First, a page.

For some babies “hold me tummy-down across your arm and thwack me on the back” is nirvana; for others it’s an exquisite form of torture. So giving out concrete baby-rearing advice is pretty scary. In general, it’s safer to stick to vague principles. But there’s one tool in my arsenal which has been so gloriously life-changing that I can’t resist sharing it (with all possible caveats about individuality, of course). It is this: if you can learn to safely co-sleep and nurse in the side-lying position, do it. It can make your nights go from “Eugghh, I had to get up four times to feed the baby!” to “Oh yeah, she’s great at night! I mean, she wakes up to feed, but I just roll over and hardly notice.” For instructions on safe co-sleeping, read James McKenna. For learning to nurse side-lying, channel a blissfully torpid mother sow.
6. “It goes by so fast” is profoundly unhelpful
Yes, it does ... in hindsight. My squashy newborn girl is now a leggy, bike-riding Harry Potter reader with feet almost as big as mine. It’s startling, and I can understand why people feel the need to grip new parents by the shoulders and tell them they’ll be missing these days in the blink of an eye. The trouble is, what’s true in hindsight is of no use whatsoever in the moment. It’s night five of a six-day, three-kid flu? Well, one day they’ll be grown up and you’ll be sorry! Maybe so, but that doesn’t magically clean vomit off sheets.
As platitudes go, I prefer Gretchen Rubin’s version: “The days are long, but the years are short”. It combines a certain gritty realism with the searing inevitability of nostalgia, and isn’t that what parenting’s all about?
7. Milestones are laughably unimportant
My daughter learned to walk at eleven months. My son, uh, learned to walk. At some point. My second son didn’t learn to walk until he was a whopping seventeen months old – and while I admit I was slightly perturbed by that one (he didn’t crawl either), he’s nearly three now and trots around just as handily as quality control requires.
Yes, of course extreme milestone-missing is a cause for investigation but the spectrum is wide. Five years down the track it will be utterly, unbelievably irrelevant whether little Josie got her pincer grip three weeks before Samuel. No serial killer or presidential runner-up has ever traced his failure back to saying “Dada” two months later than average. Don’t sweat it.
8. New Zealand is a great place to give birth
I’m not unduly patriotic. There are a lot of things New Zealand lacks that I wish it possessed – castles, IKEA, well-heated housing, the ability to import hamsters, an ozone layer, to name a few. But one thing we do really, really well? Treating women like humans when they give birth. We don’t have hospitals that charge families $15,000 for the privilege of pushing a baby out on their premises. We don’t routinely knock women out with twilight-sleep drugs, give them episiotomies, cut their babies’ cords the second they emerge and whisk the newborns away to be measured.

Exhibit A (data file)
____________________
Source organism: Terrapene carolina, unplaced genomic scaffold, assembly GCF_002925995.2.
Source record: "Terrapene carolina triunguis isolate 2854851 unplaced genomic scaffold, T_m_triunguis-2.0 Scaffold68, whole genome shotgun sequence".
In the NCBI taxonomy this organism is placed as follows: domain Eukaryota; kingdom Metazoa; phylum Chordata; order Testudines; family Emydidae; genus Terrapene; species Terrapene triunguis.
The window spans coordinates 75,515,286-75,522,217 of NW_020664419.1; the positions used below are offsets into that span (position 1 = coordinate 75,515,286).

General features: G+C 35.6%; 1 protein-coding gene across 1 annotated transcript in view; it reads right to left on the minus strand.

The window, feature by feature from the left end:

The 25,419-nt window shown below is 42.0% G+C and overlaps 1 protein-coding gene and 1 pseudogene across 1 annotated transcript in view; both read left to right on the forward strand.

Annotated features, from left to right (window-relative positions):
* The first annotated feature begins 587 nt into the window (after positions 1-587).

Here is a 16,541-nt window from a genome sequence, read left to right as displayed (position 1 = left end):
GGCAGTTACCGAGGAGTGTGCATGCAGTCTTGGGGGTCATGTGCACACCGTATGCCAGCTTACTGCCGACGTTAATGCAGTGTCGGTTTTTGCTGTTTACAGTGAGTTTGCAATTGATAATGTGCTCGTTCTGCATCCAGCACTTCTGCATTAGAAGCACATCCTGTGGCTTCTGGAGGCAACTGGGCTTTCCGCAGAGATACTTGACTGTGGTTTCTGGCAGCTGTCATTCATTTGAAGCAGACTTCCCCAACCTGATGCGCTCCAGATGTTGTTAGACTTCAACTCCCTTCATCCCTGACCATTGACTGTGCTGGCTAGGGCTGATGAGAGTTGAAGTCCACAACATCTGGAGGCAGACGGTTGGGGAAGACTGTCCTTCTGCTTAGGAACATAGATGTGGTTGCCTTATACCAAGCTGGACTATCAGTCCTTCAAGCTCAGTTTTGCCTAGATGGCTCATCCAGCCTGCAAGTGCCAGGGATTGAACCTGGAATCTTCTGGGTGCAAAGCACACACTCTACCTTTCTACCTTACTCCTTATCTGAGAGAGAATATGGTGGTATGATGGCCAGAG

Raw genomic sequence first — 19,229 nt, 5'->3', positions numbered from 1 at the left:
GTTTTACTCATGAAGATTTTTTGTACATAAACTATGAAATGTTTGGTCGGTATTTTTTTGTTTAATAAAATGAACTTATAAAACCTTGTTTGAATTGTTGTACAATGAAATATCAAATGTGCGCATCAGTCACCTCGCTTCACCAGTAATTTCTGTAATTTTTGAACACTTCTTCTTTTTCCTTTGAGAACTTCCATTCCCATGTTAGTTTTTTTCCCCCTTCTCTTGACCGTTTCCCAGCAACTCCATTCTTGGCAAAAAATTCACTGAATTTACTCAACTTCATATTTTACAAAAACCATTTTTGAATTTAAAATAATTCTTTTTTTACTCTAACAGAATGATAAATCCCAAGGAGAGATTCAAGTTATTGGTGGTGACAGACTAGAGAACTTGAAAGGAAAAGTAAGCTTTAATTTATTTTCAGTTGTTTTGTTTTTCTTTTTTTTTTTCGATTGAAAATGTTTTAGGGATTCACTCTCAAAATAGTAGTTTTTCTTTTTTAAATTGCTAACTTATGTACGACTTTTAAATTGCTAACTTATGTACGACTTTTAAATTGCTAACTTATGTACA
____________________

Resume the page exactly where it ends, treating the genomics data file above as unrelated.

Sure, the system isn’t perfect. But I have friends from all sorts of different countries who think it’s just plain fantastic that we can choose our own healthcare support, decide where and how we want to give birth, and reasonably expect that research-based, biology-respecting practices will be carried out. And you know what? It really is.
9. Some babies are hard, some babies are easy
Not sure which one you have? Can you give the baby to somebody else – its father, say – for ten minutes without triggering a wailing meltdown? Yes? Easy baby.
I’ve had both varieties of baby. The difference was ... how can I put this without sounding dramatic? Heaven and hell? Winter and summer? The Empire Strikes Back vs The Phantom Menace? Actually, perhaps a closer analogy would be that parenting an easy baby feels like being in love. Sure it can be hard work sometimes, but the hardships are all cushioned by your glorious cloud of bliss. With a hard baby it can be more hardship, less glorious cloud of bliss. You still feel love, but – to be honest – you can also feel trapped, unsure of yourself and permanently on edge.
A little dark? Well, yeah, it is. Hard babies are hard. My lesson is this: if you’ve been blessed with easy babies, please respond with sympathetic awe and respect, not judgement, to the mother who’s had to jiggle her baby just-so for the last 36 hours to stop him screaming. You are not living in the same universe. She will not miraculously achieve a baby with a temperament like yours by swaddling him/sleep-training him/baby-wearing him the way you did. The best you can do for her is help around the house (not hold the baby, he won’t let you) while uttering private but devout thanks for escaping her fate.
10. Cheap, white maternity bras should not be worn for a decade straight
I’m pretty sure I’m right about this one and no further explanation is required.
Sarah Tennant is a freelance writer in Te Awamutu. She has three children – Rowan, Miles, and Morris – with a fourth on the way. She recently did buy new nursing bras, but will probably keep the old ones just in case, which either demonstrates prudence or a complete loss of self-respect.
PHOTOGRAPHY: Elisabeth Kumar
AS FEATURED IN ISSUE 41 OF OHbaby! MAGAZINE. CHECK OUT OTHER ARTICLES IN THIS ISSUE BELOW